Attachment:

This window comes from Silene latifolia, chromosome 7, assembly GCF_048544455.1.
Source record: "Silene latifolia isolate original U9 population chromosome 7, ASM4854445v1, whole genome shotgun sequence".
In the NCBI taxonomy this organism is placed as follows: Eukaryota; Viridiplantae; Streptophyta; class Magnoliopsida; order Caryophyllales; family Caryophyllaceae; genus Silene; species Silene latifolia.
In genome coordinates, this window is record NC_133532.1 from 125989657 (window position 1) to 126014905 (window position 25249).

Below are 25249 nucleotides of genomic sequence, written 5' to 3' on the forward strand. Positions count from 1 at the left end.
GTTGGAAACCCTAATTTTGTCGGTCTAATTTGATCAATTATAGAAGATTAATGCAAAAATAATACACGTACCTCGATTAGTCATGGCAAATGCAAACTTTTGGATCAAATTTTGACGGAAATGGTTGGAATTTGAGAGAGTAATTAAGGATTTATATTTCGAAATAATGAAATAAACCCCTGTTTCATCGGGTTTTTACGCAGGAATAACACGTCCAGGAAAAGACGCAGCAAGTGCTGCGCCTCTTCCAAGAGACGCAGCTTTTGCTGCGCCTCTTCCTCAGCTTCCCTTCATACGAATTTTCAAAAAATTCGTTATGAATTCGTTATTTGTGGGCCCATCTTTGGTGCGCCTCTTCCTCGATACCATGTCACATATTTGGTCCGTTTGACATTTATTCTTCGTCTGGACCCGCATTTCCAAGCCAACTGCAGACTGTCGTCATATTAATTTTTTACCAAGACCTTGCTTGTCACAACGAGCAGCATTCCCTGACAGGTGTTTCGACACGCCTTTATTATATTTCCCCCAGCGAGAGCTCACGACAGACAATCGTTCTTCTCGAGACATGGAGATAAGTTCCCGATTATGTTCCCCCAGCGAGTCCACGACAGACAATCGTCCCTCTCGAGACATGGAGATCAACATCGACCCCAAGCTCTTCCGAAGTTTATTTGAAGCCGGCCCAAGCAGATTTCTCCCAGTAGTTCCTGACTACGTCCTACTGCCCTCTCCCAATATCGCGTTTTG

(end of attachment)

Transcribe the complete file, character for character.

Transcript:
This window comes from Silene latifolia, chromosome 7, assembly GCF_048544455.1.
Source record: "Silene latifolia isolate original U9 population chromosome 7, ASM4854445v1, whole genome shotgun sequence".
In the NCBI taxonomy this organism is placed as follows: Eukaryota; Viridiplantae; Streptophyta; class Magnoliopsida; order Caryophyllales; family Caryophyllaceae; genus Silene; species Silene latifolia.
In genome coordinates, this window is record NC_133532.1 from 125989657 (window position 1) to 126014905 (window position 25249).

Below are 25249 nucleotides of genomic sequence, written 5' to 3' on the forward strand. Positions count from 1 at the left end.
GTTGGAAACCCTAATTTTGTCGGTCTAATTTGATCAATTATAGAAGATTAATGCAAAAATAATACACGTACCTCGATTAGTCATGGCAAATGCAAACTTTTGGATCAAATTTTGACGGAAATGGTTGGAATTTGAGAGAGTAATTAAGGATTTATATTTCGAAATAATGAAATAAACCCCTGTTTCATCGGGTTTTTACGCAGGAATAACACGTCCAGGAAAAGACGCAGCAAGTGCTGCGCCTCTTCCAAGAGACGCAGCTTTTGCTGCGCCTCTTCCTCAGCTTCCCTTCATACGAATTTTCAAAAAATTCGTTATGAATTCGTTATTTGTGGGCCCATCTTTGGTGCGCCTCTTCCTCGATACCATGTCACATATTTGGTCCGTTTGACATTTATTCTTCGTCTGGACCCGCATTTCCAAGCCAACTGCAGACTGTCGTCATATTAATTTTTTACCAAGACCTTGCTTGTCACAACGAGCAGCATTCCCTGACAGGTGTTTCGACACGCCTTTATTATATTTCCCCCAGCGAGAGCTCACGACAGACAATCGTTCTTCTCGAGACATGGAGATAAGTTCCCGATTATGTTCCCCCAGCGAGTCCACGACAGACAATCGTCCCTCTCGAGACATGGAGATCAACATCGACCCCAAGCTCTTCCGAAGTTTATTTGAAGCCGGCCCAAGCAGATTTCTCCCAGTAGTTCCTGACTACGTCCTACTGCCCTCTCCCAATATCGCGTTTTG